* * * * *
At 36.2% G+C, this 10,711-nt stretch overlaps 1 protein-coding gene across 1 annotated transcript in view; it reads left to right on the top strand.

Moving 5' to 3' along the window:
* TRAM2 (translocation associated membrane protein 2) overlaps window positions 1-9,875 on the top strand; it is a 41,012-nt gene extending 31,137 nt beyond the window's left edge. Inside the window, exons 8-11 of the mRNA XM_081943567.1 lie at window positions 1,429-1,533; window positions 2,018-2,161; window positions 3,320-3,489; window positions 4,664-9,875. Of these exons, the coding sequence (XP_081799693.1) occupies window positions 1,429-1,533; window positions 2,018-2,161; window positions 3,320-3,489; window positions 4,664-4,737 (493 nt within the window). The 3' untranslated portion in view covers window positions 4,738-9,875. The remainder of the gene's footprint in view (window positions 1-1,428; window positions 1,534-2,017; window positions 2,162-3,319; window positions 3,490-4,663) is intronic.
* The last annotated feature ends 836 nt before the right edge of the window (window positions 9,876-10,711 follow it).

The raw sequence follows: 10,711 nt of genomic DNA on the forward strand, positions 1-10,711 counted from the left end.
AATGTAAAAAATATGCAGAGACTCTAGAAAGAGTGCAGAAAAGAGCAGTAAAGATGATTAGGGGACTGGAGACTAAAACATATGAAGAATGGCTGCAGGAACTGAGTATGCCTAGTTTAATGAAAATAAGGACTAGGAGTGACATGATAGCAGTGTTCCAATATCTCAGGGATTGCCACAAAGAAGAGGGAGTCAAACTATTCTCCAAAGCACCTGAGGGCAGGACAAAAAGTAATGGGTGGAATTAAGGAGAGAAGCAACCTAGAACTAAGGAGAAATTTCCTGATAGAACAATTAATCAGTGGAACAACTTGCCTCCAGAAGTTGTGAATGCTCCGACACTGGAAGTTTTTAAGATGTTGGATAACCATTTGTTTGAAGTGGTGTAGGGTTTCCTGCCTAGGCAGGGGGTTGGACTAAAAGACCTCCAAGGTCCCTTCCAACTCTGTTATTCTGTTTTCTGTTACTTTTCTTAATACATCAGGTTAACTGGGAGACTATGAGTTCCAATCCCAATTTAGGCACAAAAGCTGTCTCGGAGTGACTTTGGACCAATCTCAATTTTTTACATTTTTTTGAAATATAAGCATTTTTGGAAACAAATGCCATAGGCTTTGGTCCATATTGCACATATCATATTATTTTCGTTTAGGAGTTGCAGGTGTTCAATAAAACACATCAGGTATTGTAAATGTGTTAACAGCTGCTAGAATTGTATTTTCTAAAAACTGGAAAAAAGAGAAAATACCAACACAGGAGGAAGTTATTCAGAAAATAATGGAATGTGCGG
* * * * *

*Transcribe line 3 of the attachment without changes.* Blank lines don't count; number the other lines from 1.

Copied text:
* TRAM2 (translocation associated membrane protein 2) overlaps window positions 1-9,875 on the top strand; it is a 41,012-nt gene extending 31,137 nt beyond the window's left edge. Inside the window, exons 8-11 of the mRNA XM_081943567.1 lie at window positions 1,429-1,533; window positions 2,018-2,161; window positions 3,320-3,489; window positions 4,664-9,875. Of these exons, the coding sequence (XP_081799693.1) occupies window positions 1,429-1,533; window positions 2,018-2,161; window positions 3,320-3,489; window positions 4,664-4,737 (493 nt within the window). The 3' untranslated portion in view covers window positions 4,738-9,875. The remainder of the gene's footprint in view (window positions 1-1,428; window positions 1,534-2,017; window positions 2,162-3,319; window positions 3,490-4,663) is intronic.